University education, however, has had calls for decolonisation in universities and this requires a new kind of academic, therefore a University Capacity Development Program (UCDP) will be implemented in the beginning of 2018 academic year that will priorities historically disadvantaged universities.

The new program will allocate R900 million in the first year that will increase nominally in the coming years. A Ministerial Task Team will also be put in place to investigate the obstacles to the production of black South African academics as 83 percent of all university professors are still white in our countries 23-years of democracy.

The department has committed to dealing with the challenges faced by historically disadvantaged institutions (HDIs) and ensuring that all universities are in a position to deliver quality education.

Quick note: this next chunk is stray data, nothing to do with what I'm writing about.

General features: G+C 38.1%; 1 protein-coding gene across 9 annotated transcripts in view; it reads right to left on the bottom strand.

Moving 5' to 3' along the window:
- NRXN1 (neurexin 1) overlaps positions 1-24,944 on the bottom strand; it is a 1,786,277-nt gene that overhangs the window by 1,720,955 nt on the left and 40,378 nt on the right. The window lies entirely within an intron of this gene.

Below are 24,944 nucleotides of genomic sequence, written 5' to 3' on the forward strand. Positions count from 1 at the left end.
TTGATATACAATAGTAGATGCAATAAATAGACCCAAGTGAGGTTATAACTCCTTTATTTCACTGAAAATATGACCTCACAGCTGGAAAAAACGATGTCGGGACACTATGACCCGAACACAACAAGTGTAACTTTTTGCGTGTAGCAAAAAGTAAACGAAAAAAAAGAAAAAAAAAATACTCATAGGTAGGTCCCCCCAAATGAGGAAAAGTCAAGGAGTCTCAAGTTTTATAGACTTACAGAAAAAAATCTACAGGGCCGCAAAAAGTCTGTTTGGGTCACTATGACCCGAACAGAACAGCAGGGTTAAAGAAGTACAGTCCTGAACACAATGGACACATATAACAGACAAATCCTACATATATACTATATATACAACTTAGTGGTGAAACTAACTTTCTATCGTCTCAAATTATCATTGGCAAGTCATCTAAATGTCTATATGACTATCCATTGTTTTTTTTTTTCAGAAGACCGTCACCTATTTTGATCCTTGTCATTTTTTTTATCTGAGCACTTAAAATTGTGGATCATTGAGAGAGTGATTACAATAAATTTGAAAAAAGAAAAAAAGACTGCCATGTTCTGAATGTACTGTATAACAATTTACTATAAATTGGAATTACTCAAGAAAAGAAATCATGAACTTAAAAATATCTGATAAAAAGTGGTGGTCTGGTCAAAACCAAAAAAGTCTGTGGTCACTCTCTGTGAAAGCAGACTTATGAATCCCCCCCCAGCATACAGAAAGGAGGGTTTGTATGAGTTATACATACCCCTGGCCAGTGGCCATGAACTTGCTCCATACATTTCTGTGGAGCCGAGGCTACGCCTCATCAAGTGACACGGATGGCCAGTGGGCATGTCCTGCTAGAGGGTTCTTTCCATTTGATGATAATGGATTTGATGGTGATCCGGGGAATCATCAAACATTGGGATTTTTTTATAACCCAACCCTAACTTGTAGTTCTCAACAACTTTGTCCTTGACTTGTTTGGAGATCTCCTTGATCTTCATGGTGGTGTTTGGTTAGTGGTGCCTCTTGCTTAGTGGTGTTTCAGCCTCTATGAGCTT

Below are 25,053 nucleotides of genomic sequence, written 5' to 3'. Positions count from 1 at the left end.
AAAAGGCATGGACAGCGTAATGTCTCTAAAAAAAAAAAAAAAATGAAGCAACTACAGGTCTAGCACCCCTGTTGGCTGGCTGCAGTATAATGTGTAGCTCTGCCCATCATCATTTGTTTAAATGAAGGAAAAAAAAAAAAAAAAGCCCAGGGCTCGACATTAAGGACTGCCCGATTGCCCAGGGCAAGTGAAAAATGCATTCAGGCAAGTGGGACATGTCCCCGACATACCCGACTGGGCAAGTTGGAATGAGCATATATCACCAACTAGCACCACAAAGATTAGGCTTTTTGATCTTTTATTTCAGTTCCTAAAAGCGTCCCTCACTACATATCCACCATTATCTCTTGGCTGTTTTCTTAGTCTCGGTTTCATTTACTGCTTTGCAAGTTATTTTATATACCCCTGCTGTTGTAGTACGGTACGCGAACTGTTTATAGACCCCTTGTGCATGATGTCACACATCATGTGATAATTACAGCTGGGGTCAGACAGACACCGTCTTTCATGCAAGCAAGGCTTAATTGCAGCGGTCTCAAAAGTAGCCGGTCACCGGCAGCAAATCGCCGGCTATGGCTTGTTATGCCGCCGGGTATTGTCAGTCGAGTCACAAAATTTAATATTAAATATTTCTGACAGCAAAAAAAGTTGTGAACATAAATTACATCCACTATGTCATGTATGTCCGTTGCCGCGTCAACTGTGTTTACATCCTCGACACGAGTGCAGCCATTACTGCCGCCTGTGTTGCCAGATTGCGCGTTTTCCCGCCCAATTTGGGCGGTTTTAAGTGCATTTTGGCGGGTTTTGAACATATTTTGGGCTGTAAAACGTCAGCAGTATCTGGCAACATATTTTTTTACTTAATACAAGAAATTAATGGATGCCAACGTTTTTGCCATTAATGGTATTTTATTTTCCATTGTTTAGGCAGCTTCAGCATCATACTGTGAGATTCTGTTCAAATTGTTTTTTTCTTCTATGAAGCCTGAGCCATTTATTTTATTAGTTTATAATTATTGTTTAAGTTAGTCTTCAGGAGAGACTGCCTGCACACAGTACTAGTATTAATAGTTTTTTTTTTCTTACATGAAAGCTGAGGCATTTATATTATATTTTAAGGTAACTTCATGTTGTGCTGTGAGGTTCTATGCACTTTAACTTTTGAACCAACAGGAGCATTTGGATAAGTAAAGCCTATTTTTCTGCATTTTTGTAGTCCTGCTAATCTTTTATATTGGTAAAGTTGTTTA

“We have established the Historically Disadvantaged Institutions Development Grant (HDI-DG) whose overall purpose is to enable HDIs to develop themselves towards fully realising their potential as universities. Funding of approximately R2.5 billion over a five-year period has been earmarked for this programme. After five years, the impact of the funding will be assessed,” he said.

“I also would like to categorically state that there is absolutely no intention to privatise or hand over NSFAS to the banks. For as long as I am Minister no such thing will happen, contrary to some rumours in this regard. I call upon all stakeholders to engage meaningfully with the discussion document.”

African News Agency (ANA)